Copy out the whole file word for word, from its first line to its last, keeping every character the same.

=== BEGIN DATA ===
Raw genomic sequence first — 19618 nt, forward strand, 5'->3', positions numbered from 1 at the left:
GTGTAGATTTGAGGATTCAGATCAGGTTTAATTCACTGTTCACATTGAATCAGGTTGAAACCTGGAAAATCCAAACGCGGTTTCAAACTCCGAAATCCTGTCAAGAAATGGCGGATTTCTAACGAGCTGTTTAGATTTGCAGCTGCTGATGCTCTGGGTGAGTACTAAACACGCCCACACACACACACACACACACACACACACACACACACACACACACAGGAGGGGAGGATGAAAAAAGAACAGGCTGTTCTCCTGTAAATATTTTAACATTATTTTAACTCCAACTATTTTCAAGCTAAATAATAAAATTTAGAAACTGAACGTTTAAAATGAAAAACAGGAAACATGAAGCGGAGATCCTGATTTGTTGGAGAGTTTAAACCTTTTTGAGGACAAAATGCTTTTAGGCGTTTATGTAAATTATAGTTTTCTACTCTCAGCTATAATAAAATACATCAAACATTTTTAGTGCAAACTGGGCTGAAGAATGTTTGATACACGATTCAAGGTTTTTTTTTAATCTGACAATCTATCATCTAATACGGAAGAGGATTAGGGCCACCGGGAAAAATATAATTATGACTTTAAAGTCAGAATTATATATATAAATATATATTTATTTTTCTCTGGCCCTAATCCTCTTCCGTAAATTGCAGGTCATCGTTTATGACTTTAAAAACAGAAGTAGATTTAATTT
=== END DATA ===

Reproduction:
Raw genomic sequence first — 19618 nt, forward strand, 5'->3', positions numbered from 1 at the left:
GTGTAGATTTGAGGATTCAGATCAGGTTTAATTCACTGTTCACATTGAATCAGGTTGAAACCTGGAAAATCCAAACGCGGTTTCAAACTCCGAAATCCTGTCAAGAAATGGCGGATTTCTAACGAGCTGTTTAGATTTGCAGCTGCTGATGCTCTGGGTGAGTACTAAACACGCCCACACACACACACACACACACACACACACACACACACACACACACAGGAGGGGAGGATGAAAAAAGAACAGGCTGTTCTCCTGTAAATATTTTAACATTATTTTAACTCCAACTATTTTCAAGCTAAATAATAAAATTTAGAAACTGAACGTTTAAAATGAAAAACAGGAAACATGAAGCGGAGATCCTGATTTGTTGGAGAGTTTAAACCTTTTTGAGGACAAAATGCTTTTAGGCGTTTATGTAAATTATAGTTTTCTACTCTCAGCTATAATAAAATACATCAAACATTTTTAGTGCAAACTGGGCTGAAGAATGTTTGATACACGATTCAAGGTTTTTTTTTAATCTGACAATCTATCATCTAATACGGAAGAGGATTAGGGCCACCGGGAAAAATATAATTATGACTTTAAAGTCAGAATTATATATATAAATATATATTTATTTTTCTCTGGCCCTAATCCTCTTCCGTAAATTGCAGGTCATCGTTTATGACTTTAAAAACAGAAGTAGATTTAATTT